In my own mind I always seperate emerging markets from foreign developed markets.  EM have unique characteristics that have little to do with their being foreign, and everything to do with them being situated in the developing world.  It's important not to conflate Emerging Markets with Foreign developed markets for this reason, (not implying that you are making this mistake.)

If you wanted to truly "own the haystack"  the simplest formula might be to split your equity allocation 50/50 between the total us stock market and the MSCI all country world index which includes 13% Emerging markets.

Alexi

The real question you have to answer is that is there a benefit to diversifying internationally? What does a portfolio gain if it does so? Why do I have to have my portfolio in proportion to the global equity balance?

Yes. For all the press it receives, emerging market equity has been a heroic historical underperformer, having had both higher risk and lower returns than more developed equities. This makes their place in a portfolio fairly questionable (they're neither on the efficient frontier, nor provide much diversification value). The future may be different, but even during a period of explosive growth countries like China have had anemic equity growth at best. Problems with corporate governance, corruption, accounting standards, etc. often means more earnings go to corporate and government kleptocrats than investors.

I guess it's worth diversifying into other developed nations, but the world is becoming so intertwined that the value of doing so is probably becoming less and less.

matchewed

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Re: Home field bias: does it make us under diversify internationally?
« Reply #5 on: May 20, 2014, 05:16:49 PM »
I don't know that I am warning people away from domestic funds (after all I do disclose that I favor 60% of my equities being domestic in my own asset allocation.)
There is a difference between "warning people away from domestic funds" and "warning people away from domestic funds as a source of diversification". I agree you are not doing the first however you are doing the second by stating that people don't have their funds allocated in a manner which reflects global equity as if they need to.

I'm just questioning whether they need to.

The reason to own foreign funds is for the diversification benefit (ie. higher CAGR at the the same level of risk). 

Although globalization does increase the correalation of all classes of equities, their remains imperfect coorealation of the US market with the rest of the world.  Last year is a great example of a year when the US dramatically outperformed the rest of the developed world (and emerging markets.) All things being equal this means that US stocks are now more expensive relative to non US stocks.  2000-2010 was a period of dramatic outperformance of emerging markets.  At sometime in the future, the Non-US Developed world will likely outperform the US, since their stocks are now cheaper.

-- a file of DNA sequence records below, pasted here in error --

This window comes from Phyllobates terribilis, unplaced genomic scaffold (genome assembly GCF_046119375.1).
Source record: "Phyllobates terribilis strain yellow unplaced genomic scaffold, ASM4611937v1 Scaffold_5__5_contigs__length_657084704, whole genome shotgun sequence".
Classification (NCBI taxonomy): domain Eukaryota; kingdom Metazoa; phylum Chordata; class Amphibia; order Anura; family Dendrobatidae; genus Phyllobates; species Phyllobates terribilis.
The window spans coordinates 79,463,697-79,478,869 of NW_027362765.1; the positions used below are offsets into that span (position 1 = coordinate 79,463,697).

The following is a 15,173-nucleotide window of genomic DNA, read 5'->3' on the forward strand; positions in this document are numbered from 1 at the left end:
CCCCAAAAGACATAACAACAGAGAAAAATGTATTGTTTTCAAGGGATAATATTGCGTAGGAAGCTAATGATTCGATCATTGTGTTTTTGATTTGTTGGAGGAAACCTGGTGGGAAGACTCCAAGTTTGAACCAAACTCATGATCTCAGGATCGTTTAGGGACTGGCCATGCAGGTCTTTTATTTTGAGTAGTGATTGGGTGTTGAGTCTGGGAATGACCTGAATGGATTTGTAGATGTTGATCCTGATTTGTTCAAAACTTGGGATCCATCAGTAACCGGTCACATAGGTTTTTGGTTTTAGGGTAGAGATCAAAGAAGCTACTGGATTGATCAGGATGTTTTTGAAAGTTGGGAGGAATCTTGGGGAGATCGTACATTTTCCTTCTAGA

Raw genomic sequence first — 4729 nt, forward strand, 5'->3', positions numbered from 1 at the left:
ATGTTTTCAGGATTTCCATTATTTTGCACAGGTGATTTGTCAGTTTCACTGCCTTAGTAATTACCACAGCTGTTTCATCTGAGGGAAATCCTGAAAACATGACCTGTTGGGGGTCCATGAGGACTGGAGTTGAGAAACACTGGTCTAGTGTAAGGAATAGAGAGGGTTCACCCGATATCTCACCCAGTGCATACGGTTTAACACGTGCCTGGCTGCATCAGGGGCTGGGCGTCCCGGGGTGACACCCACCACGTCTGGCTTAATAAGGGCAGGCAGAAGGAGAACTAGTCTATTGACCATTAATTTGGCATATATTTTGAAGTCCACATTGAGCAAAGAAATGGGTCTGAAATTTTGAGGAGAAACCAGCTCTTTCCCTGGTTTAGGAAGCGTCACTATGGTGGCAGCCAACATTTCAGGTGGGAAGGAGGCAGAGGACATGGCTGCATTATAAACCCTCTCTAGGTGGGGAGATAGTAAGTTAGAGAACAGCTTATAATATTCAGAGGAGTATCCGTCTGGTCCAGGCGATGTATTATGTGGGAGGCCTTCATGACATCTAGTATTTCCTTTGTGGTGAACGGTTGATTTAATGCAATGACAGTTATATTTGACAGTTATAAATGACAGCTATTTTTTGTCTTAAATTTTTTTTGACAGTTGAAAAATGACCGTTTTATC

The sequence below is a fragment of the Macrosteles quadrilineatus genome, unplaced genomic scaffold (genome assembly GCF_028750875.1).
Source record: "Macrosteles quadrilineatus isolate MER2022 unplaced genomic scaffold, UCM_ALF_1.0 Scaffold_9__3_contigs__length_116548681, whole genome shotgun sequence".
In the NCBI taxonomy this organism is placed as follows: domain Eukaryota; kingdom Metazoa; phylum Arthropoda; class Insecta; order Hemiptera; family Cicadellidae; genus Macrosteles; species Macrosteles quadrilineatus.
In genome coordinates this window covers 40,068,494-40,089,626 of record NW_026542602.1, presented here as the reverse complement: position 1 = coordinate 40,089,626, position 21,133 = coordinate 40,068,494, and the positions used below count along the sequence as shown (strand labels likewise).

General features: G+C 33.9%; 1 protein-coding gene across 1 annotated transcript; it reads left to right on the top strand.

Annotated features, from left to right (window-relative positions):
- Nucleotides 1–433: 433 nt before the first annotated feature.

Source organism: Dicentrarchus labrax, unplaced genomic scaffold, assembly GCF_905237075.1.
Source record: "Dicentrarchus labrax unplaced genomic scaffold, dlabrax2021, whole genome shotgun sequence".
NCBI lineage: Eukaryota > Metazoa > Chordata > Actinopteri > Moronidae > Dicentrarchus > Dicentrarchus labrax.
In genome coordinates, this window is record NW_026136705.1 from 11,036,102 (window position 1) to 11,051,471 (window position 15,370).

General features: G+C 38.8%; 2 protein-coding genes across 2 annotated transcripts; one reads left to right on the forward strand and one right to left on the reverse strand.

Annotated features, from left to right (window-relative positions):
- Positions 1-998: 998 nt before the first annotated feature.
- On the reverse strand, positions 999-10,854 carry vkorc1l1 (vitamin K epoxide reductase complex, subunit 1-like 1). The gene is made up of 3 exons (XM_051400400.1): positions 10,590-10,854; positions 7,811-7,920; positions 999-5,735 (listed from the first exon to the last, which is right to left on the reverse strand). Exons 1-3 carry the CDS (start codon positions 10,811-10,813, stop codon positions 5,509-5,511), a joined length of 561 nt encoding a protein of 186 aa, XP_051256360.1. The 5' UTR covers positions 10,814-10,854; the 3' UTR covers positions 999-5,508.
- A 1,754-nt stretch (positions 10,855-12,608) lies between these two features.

Long term there is very little difference between the returns of the US and the rest of the developed world.

And back testing tells us that long term  by owning a significant slice of international equities, we would have outperformed both the US and the rest of the world with our blended portfolio.

Does it?

As to the future,  its anyone's guess....  I certainly have no clue.  But I'm a big believer in diversification.  That's one of my own biases.

Alexi

Agreed but I think we may not necessarily agree on whether the US is considered diversified enough.

milesdividendmd

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Re: Home field bias: does it make us under diversify internationally?
« Reply #6 on: May 20, 2014, 05:53:30 PM »
Nice use of portfolio analyzer!

I think you'll agree that all three portfolios have no significant difference in terms of their CAGR.

If you change the time period From 1972 - 2012 you will find that the international portfolios come out on top (again not significant.) from this we can conclude that 2013 was a good year for the US stock market.

What I think is more significant, is that the efficiency of the diversified portfolio is  better regardless of time period. (higher sharp ratio.)

If you're a believer in reversion to the mean (I am), then now would not be the right time to increase your allocation towards US markets.

Alexi

clifp

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Re: Home field bias: does it make us under diversify internationally?
« Reply #7 on: May 20, 2014, 06:08:03 PM »
I'd highly recommend reading Bernstein short Ebook "Skating Where the Puck was: The correlation game in a flat world.".
TL:DR on the book is that correlations between all assets class are increasing significantly.  So for instance the correlation between the EAFE and the S&P 500 has risen from around .5 in the 1980s to over .9 today. 

So there really isn't much benefit from buying large cap international funds from a diversification standpoint.
I personally have about 20% in international funds, with an overweighting of emerging markets cause long term I think they will do well.

Cyrano

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Re: Home field bias: does it make us under diversify internationally?
« Reply #8 on: May 20, 2014, 06:08:21 PM »
Does it?

In accumulation phase, portfolio volatility is relatively unimportant. If you never have to withdraw, you never withdraw during a downturn.

But run the same portfolios in depletion phase, and we get a very different resultů.
Results

milesdividendmd

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Re: Home field bias: does it make us under diversify internationally?
« Reply #9 on: May 20, 2014, 06:25:34 PM »
Cyrano,

Wonderful point. I hadn't seen this illustrated before, but your demonstration is very thought provoking.